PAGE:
Proud moment for Lilian and her daughters

Lilian, 98, gets her war medals 80 years on

Torbay Weekly

Torbay hero Lilian Bishop has received recognition for her crucial contribution to a secret mission that came in the week after D-Day.

June 12 is the 80th anniversary of Operation Squabble. This operation may not be as well-known as Operation Overlord but in its own way, some would say, was equally important.

In 1942, RAF Air Chief Marshal Sir Philip Joubert de la Ferté devised a propaganda idea to boost French morale. The concept was to send a single Bristol Beaufighter, a long-range heavy fighter over to Paris to carry out a raid, part of which involved dropping a French tricolore on the Arc de Triomphe with a back-up target of the Nazi Navy Headquarters in Paris. The raid was a success and the flags dropped and performed as planned.

Whilst both Pilot and Co-Pilot survived the war, they are sadly no longer with us. However, at 98 years young and living in a nursing home in Paignton, we do have Lillian Bishop, the young WAAF seamstress, who made one of the flags for the operation, although she didn’t know it at the time.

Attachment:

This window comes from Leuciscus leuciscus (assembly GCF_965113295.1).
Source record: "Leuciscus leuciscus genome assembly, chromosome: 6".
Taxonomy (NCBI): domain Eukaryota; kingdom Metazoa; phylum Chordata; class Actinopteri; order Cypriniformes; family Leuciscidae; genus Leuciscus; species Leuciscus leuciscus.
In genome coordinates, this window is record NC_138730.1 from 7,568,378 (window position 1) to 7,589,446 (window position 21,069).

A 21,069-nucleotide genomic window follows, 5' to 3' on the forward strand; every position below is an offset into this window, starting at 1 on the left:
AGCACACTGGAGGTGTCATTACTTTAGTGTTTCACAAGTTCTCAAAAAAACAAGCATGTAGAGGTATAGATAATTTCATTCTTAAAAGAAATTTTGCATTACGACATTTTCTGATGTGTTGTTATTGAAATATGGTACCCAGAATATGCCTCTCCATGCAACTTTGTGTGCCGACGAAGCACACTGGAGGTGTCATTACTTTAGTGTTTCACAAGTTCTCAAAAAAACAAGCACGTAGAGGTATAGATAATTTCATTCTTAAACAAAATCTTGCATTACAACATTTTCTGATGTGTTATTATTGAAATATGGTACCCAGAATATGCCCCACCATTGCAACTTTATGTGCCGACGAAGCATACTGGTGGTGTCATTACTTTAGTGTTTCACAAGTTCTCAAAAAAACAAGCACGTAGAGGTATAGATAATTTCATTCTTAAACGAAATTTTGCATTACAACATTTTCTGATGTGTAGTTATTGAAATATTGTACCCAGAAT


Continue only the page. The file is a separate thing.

Lilian finally receives her War medals
Lilian finally receives her War medals

This became known because a local author took the trouble to write to the Paignton Branch of the Royal British Legion to ask if there was anything that could be done to celebrate this event.

With the aid of the Devon County President of the RBL, the French military, represented by the Chef de Bataillon on exchange service with the Royal Marines alongside the Royal Air Force Association and the Royal Air Force Cadets, a small celebration was organised at the nursing home.

Lillian, accompanied by her twin daughters, was presented with a French flag, her Second World War medals, which she had never received, and a veteran’s badge.

Operation Squabble was seen as a major boost to the oppressed citizens of occupied France, coming in the same week as the D-Day landings, and also a considerable message to the German forces in Paris that the War was entering a defining period.